Lacey tried to stuff a Christmas ornament up her nostril the other day. Then when she couldn’t quite inhale the little soldier up her flared Arabian nose she tried the other nostril. She was so dedicated to this pursuit that the soldier nearly disappeared with each sniff. This was her way of exploring the little wooden guy. She also nibbled him a little with her lips, but apparently he smelled far better than he tasted because she kept returning to check him out further with her nose.
Danna would occasionally walk around with Lacey and was asking her if she might like to try walking between two narrow barrels, but Lacey continued to return to the soldier in the sand. And why not? He was interesting.
Danna and I both watched as Lacey was fascinated by the ornament. Perhaps his scent told a story of where he had been or maybe his red paint smelled awesome. (You can get to know Lacey and Danna a bit better in the attached video of another session).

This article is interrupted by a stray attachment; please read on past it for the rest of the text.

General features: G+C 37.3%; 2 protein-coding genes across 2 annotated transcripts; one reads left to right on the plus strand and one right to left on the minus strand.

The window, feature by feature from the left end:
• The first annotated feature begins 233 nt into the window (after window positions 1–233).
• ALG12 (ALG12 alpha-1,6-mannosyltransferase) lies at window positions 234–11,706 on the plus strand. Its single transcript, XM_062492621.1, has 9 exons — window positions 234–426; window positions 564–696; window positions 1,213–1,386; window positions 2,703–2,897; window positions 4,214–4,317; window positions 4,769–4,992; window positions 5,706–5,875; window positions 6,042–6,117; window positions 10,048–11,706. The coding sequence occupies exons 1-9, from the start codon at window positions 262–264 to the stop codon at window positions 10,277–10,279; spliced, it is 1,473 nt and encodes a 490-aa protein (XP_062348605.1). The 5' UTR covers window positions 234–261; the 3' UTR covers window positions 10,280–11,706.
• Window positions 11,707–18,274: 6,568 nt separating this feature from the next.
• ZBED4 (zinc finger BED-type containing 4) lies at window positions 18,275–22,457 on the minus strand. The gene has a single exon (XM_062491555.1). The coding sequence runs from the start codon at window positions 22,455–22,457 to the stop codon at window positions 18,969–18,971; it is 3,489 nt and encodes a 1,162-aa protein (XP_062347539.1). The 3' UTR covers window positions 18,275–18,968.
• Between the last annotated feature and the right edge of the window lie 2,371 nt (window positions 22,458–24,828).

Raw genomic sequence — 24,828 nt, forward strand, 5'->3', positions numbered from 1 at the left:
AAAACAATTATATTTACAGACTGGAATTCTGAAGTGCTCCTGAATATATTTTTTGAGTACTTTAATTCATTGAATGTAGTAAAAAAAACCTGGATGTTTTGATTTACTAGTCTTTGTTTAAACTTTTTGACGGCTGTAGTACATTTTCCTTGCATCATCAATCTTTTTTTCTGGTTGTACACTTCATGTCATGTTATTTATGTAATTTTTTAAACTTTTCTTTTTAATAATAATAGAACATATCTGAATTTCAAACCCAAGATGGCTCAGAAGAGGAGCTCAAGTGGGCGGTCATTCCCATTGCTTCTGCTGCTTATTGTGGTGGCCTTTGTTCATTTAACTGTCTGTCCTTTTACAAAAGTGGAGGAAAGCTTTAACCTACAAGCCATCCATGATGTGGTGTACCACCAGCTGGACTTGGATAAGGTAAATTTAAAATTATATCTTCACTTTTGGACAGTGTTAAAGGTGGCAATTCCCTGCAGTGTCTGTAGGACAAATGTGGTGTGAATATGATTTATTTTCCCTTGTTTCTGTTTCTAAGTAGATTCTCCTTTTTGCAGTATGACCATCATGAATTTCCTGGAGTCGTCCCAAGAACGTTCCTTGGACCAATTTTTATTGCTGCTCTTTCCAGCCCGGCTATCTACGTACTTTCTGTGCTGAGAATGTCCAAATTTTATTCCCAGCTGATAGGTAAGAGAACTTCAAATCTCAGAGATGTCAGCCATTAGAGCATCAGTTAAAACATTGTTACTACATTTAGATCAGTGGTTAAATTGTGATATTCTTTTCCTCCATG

If he had been on a table at a party I might have picked him up and admired his uniform with my eyes or explored the texture of his sanded wood surface with my fingers. It’s natural to be curious and when we explore an object we are awakening our senses and certain parts of our brain.
Giving Lacey the opportunity to explore an object completely on her own terms enriched her environment, put her brain in seeking mode and built her confidence about the world around her.
You can do this with your own horses by placing interesting objects in their environment and allowing them to explore them. The Christmas ornament happened to be in the arena while Danna and Lacey were interacting.
Through no effort on our part the soldier enriched the lesson and enhanced the arena to provide interest and entertainment for Lacey. Note that we didn’t put the soldier up her nose to get her accustomed to it. She did that all on her own. He was lying in the sand amongst a few other ornaments because I was too lazy to clean up after Christmas!